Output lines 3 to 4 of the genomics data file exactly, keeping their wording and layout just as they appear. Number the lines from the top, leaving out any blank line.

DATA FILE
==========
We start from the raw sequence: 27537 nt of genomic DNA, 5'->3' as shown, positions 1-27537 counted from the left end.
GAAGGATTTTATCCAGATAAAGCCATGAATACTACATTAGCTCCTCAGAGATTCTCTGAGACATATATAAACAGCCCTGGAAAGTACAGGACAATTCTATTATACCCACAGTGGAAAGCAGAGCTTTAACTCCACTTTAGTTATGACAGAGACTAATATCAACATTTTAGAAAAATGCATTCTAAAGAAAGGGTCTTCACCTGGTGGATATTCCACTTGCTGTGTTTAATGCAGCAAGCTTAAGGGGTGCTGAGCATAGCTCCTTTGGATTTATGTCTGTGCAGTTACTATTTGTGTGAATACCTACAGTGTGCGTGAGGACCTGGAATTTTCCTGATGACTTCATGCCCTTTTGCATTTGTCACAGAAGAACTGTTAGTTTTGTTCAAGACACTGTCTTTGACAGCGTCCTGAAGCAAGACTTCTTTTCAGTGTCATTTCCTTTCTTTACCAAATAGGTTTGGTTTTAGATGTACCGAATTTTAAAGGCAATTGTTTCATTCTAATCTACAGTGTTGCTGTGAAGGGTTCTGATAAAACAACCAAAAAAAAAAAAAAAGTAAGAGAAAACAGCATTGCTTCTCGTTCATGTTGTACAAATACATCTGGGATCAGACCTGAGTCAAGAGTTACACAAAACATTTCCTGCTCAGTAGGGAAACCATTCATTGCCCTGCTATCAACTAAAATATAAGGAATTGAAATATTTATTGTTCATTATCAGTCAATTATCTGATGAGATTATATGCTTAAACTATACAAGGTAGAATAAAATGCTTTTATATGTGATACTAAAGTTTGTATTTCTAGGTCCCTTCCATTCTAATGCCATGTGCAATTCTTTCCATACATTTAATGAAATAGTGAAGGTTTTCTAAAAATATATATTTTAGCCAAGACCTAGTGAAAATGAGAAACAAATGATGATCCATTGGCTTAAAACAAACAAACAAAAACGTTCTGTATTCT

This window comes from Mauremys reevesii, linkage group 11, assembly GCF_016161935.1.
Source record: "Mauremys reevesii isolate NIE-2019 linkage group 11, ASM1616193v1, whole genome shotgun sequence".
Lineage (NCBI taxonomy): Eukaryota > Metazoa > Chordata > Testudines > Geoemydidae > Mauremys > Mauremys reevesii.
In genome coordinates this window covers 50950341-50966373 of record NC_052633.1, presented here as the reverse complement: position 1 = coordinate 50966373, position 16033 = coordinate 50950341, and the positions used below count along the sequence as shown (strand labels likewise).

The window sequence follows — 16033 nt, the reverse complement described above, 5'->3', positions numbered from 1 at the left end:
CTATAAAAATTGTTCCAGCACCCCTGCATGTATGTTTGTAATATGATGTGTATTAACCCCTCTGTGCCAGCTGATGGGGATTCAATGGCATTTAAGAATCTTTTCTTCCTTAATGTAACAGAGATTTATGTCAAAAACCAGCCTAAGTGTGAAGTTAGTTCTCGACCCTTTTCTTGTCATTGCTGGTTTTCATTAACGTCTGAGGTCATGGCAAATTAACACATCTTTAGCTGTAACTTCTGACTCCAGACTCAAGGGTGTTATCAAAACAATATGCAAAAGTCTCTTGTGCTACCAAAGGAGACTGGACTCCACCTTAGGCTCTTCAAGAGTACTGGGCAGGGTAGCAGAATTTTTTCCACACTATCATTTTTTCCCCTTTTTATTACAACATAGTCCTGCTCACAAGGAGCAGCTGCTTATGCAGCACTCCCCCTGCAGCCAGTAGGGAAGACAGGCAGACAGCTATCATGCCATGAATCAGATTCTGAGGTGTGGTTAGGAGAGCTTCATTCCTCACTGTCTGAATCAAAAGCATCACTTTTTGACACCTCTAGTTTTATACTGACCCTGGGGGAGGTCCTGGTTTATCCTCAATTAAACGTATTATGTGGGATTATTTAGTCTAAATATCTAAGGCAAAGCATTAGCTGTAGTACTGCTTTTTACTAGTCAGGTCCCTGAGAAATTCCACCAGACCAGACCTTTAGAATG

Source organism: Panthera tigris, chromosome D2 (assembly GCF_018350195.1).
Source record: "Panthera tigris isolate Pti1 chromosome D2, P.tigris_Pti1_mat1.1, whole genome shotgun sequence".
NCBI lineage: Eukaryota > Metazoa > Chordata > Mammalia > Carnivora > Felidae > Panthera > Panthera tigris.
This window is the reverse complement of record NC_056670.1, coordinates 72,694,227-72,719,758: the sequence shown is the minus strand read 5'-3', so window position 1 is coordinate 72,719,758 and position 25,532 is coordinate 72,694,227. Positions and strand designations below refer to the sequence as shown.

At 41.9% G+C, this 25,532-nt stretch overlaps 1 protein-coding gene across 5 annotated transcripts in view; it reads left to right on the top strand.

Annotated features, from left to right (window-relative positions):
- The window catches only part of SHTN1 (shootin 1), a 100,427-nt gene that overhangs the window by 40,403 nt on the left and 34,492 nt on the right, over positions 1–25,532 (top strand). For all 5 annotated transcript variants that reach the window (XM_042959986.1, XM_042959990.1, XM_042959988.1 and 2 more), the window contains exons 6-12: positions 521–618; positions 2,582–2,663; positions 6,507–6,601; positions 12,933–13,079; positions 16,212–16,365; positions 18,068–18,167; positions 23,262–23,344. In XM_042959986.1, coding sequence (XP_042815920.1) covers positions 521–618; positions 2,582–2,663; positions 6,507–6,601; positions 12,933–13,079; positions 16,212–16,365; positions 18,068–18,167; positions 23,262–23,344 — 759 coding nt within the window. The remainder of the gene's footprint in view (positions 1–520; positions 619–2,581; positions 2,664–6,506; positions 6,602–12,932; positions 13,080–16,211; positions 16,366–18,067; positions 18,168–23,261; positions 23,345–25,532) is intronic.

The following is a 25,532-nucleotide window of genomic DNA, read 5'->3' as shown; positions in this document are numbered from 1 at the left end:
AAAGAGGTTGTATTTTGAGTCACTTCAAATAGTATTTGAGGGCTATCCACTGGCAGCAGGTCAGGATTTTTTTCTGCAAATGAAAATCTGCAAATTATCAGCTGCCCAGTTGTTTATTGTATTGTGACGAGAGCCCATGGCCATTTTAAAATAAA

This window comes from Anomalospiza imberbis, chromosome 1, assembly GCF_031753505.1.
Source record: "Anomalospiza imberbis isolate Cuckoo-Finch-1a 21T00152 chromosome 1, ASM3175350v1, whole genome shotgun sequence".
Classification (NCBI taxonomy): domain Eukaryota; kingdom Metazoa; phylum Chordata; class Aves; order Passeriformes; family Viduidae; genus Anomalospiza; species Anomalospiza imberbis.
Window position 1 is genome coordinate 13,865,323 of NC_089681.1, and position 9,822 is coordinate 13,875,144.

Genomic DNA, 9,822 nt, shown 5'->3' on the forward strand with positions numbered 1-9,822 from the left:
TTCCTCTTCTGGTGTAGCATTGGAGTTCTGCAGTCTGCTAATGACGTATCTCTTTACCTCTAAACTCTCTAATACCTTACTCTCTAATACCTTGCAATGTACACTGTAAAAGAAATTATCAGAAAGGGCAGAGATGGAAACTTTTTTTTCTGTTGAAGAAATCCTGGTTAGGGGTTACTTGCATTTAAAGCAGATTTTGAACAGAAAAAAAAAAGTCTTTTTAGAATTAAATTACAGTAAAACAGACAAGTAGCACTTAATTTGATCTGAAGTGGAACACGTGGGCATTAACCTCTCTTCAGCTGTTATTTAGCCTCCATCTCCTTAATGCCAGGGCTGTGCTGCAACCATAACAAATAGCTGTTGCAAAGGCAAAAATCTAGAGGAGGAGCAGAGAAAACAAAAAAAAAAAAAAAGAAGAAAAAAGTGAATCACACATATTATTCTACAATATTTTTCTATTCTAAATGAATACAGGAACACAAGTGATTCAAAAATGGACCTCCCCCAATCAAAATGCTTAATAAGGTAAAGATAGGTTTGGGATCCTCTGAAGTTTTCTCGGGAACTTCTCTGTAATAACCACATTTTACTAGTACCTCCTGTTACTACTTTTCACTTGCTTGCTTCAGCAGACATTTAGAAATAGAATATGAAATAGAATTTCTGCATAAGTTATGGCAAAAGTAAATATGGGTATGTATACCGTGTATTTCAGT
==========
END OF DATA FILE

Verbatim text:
This window comes from Mauremys reevesii, linkage group 11, assembly GCF_016161935.1.
Source record: "Mauremys reevesii isolate NIE-2019 linkage group 11, ASM1616193v1, whole genome shotgun sequence".